Jacob and Esau Bible Story: a retelling


The following is a retelling of the Jacob and Esau Bible story, which is written to read aloud to children, or young people. The Esau and Jacob story is one of those stories of hate that turns into love for a brother at the end. But is it in the end love without still holding onto the pain?

My own view is that the story of Jacob is about how God changes him, but Esau isn’t the hard done to brother either. Esau rejects his birthright, and gets upset because he also loses his blessing. It’s Esau that marries two women that make it miserable for his mum and dad. It’s Esau who then goes and marries someone else to make his mum and dad happy – attempting to manipulate them, I wonder. It strikes me that Jacob and Esau are about as bad as each other, and although the story focusses on Jacob, it seems that God is working with Esau as well throughout that time.

I’ve left out many of the details in the Jacob bible story, and I encourage you to look into them (Genesis chapter 27 to 33). In the end, Jacob in the Old Testament ends up still not trusting his brother not to turn on him, and I guess we’ll never know about how far Esau was going to be reconciled to his brother, Jacob. Would they have eventually turned on each other? At least at that moment of their meeting there was a sense of mutual forgiveness and compassion. We don’t know because after promising to go with Esau as reunited brothers Jacob actually makes a detour and sets up life elsewhere.

The Bible deals with the reality of life. And reality is that even when we forgive others, still there may be lingering pain. But pain doesn’t mean we need to be full of hate and a continued looking for revenge. Lip service only finds no part in forgiveness. Thankfully God not only forgives, but he also chooses not to remember the pain that we cause him when we have said that we don’t want to do things his way. And as we are reconciled to God when we have faith in him, so we can then be reconciled to others through the same faith.

Who do you need to be reconciled with? Who have you fallen out with? Can you forgive?

Because we CAN forgive, since God has forgiven us first.

Jacob sat in the early morning light, terrified. He’d not slept, not a bit. He’d fought…not the usual kind of fight you might have heard of. He’d fought with God. And God had let him win. But that wasn’t the end of his trouble, because now he had to face his brother.

Now you might be thinking to yourself, “So? Big deal! I have to meet my brother or sister every day. Usually it’s coming out of the bathroom in the morning…” but Jacob’s brother wasn’t coming out of the bathroom. He was coming towards him, and was bringing about 400 armed soldiers towards Jacob.

And that doesn’t sound too friendly to me.

It’s what had been bothering Jacob all last night, whilst he was fighting with God. In fact it had been bothering Jacob for a lot longer than that. Years in fact.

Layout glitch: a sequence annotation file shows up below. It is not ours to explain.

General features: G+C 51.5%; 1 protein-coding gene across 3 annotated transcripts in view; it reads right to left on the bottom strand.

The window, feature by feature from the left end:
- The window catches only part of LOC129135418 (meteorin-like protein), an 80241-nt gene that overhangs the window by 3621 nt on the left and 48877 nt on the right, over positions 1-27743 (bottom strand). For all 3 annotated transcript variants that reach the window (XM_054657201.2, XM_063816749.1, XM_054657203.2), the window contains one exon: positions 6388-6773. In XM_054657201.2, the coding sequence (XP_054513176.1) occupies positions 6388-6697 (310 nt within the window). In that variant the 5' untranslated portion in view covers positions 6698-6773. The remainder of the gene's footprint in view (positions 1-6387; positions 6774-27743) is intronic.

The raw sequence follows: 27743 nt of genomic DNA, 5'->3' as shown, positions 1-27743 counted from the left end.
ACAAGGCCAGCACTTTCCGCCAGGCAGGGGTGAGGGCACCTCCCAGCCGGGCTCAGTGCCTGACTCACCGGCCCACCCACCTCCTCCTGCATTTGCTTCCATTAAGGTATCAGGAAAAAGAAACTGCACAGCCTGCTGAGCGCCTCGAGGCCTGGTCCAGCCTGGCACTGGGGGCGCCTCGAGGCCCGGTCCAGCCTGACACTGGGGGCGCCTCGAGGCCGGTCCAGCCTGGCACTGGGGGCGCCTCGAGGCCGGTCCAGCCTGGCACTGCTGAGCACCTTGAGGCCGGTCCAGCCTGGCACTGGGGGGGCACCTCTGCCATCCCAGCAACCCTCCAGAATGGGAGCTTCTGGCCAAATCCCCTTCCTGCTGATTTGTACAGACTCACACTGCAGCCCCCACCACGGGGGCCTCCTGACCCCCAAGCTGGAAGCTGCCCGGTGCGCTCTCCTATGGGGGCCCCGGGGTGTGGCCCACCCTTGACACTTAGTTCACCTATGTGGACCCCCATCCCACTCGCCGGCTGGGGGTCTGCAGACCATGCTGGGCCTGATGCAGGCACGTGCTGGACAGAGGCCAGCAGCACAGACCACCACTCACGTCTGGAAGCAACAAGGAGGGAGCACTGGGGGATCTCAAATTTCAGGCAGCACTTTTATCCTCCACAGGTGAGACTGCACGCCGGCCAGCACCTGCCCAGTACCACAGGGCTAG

He had been terrified of this very moment, the moment when he had to meet his brother Esau, the brother who he had cheated not once, but twice.

And no, I’m not talking about a game of snakes and ladders, or maybe scrabble. Not even marbles. We’re talking blessing and birthright.


Blessing and birthright. Ok, so this story isn’t, like, yesterday. This story is from about 1500 years before Jesus was even born (add it up, that’s around 3,600 years ago.) But don’t think this is a story which should be ignored, it really happened, and it’s about people, and people have always been the same. People have arguments. This idea of blessings and birthrights though, that’s pretty old. And probably more important to the people back then than it is now.

For those people the blessing your dad gave you was important, it was like a promise that God made happen. So if you were blessed to be the great person that would happen. And birthright was like inheritance, so when your mum and dad died, you got what they had. They were the rules.

And that’s exactly what Jacob had cheated from his brother hairy older brother Esau. Or rather, stolen. His brother had nothing, and had been so angry with Jacob that he threatened to kill him, and maybe he would have done it had Jacob not run a long, long way away.

And he had stayed a long way away from Esau for the last few years, sometimes forgetting what he had done, sometimes worrying about it. Often he found himself praying about it, wishing things had been different. And every time he prayed, God changed him a little by little. Changed him from that cheating brother into, well, someone different.

Over the years God had made Jacob into a rich and powerful man. If I were to tell you that many other families joined Jacob, and Jacob became important, the head of a kind of moving town – they didn’t have any buildings to call their own. And if I were to tell you that personally he owned thousands of sheep, and goats, and hundreds of cows, and people asked him what to do all the time…you would see just how important Jacob was.